What about the other times? Much of the time we spend with them is filled with impatience and frustration. We use harsh words and unloving actions. We fail to discipline and instruct with love and patience and compassion. Sometimes we are too busy for them. Sometimes we are too preoccupied to answer their many questions.

If we are honest with ourselves, too often even our “quality” time with our children is missing something. God reminds us of what we too often leave out of our time with the children who are important to us: “Fix these words of mine in your hearts and minds…Teach them to your children, talking about them when you sit at home and when you walk along the road, when you lie down and when you get up” (Deuteronomy 11:18-19). Do the children in your life get to hear from you about the love their Savior has for them? Do they get to hear on a regular basis about the God who has created them and saved them and given them so many wonderful promises? If we don’t take the time to teach them, who will?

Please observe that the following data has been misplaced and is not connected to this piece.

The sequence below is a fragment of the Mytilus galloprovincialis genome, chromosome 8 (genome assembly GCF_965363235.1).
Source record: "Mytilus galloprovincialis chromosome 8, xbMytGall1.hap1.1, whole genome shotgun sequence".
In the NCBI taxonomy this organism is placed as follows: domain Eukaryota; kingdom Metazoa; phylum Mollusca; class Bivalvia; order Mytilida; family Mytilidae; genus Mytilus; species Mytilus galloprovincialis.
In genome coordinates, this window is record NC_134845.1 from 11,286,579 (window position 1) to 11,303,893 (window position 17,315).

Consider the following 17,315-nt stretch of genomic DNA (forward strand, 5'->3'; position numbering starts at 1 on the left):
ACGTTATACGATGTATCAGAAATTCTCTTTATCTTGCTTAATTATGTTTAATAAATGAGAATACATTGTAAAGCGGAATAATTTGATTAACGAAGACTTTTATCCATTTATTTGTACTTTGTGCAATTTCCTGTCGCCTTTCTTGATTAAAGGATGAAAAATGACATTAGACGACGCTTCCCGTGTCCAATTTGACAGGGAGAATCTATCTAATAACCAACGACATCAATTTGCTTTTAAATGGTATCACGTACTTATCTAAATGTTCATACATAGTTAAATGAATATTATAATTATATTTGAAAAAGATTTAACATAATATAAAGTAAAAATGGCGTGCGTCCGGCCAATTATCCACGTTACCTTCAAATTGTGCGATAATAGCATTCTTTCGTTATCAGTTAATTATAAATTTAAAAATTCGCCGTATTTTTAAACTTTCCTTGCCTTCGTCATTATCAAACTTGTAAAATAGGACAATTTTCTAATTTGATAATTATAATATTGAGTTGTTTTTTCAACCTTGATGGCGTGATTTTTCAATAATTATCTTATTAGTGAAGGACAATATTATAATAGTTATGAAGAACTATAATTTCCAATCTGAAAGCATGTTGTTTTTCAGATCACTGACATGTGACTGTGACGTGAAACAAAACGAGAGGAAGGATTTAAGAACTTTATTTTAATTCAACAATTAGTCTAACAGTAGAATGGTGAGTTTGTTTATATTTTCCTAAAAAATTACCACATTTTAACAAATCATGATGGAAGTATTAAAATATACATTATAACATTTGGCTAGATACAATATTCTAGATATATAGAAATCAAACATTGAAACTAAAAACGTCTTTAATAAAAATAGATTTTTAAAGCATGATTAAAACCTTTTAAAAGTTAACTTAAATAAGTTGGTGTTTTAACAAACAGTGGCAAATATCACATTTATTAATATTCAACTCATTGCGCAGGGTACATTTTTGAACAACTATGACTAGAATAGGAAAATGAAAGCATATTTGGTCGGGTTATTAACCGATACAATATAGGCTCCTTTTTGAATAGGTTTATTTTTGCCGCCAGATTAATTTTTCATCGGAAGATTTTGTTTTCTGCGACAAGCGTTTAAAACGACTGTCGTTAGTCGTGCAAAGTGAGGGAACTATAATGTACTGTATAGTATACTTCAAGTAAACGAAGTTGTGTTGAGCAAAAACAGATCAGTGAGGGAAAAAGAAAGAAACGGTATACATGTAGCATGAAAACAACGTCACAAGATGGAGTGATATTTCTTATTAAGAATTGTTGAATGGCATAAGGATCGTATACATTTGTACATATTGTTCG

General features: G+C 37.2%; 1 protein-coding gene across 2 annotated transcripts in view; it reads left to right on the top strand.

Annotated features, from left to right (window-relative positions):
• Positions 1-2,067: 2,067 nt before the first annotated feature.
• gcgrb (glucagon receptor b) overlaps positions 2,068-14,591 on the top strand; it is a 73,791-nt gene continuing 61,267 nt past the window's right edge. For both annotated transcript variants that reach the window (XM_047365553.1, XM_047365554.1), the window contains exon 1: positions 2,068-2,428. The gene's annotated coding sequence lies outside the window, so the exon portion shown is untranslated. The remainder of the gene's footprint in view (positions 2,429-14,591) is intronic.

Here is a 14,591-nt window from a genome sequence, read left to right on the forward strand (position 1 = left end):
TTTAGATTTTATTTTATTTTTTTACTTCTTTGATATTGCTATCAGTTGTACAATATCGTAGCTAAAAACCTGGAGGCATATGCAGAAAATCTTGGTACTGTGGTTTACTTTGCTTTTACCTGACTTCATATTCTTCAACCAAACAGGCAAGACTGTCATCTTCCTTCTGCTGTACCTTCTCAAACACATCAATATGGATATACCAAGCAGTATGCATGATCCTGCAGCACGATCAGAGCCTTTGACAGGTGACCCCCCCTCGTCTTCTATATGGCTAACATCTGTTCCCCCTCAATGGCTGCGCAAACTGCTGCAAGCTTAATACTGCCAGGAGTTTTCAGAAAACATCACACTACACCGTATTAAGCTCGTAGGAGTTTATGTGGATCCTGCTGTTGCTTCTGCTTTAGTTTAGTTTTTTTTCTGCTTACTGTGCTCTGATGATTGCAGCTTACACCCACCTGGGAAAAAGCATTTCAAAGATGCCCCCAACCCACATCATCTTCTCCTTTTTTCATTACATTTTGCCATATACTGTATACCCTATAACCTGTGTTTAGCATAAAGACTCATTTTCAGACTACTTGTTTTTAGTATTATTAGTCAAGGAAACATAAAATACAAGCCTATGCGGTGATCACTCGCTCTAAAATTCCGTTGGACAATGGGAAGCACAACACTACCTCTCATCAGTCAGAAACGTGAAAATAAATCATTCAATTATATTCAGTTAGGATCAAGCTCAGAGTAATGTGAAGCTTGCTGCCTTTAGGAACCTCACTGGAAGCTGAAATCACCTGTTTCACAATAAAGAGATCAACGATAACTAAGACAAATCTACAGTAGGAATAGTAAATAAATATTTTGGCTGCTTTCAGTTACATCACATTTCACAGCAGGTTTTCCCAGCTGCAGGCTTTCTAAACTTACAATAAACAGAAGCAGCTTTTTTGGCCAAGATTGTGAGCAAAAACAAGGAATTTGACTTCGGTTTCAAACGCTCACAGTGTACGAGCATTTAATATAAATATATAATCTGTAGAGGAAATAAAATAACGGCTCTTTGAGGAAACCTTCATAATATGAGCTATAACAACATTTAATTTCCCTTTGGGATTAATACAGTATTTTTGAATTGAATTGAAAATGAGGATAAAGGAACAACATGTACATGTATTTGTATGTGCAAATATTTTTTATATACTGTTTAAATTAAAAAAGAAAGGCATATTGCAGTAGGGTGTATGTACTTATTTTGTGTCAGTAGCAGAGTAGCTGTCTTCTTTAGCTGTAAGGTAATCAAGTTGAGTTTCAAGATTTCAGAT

Thankfully we have a Father who gave us more than five minutes. Actually, our heavenly Father gave us much more than that: he gave us an eternity in heaven through faith in our Savior Jesus Christ. We will be with our Father in heaven forever. That same Father is with us every minute of every day in his Word. Get together with the children in your life and spend some quality time with God’s Word.

How Can I Be Safe in a Terrifying World?

There are scary people and scary events in this world. But terror is not really outside of you. It’s internal. Terror is being so afraid inside that you are paralyzed outside, unable to live a normal life.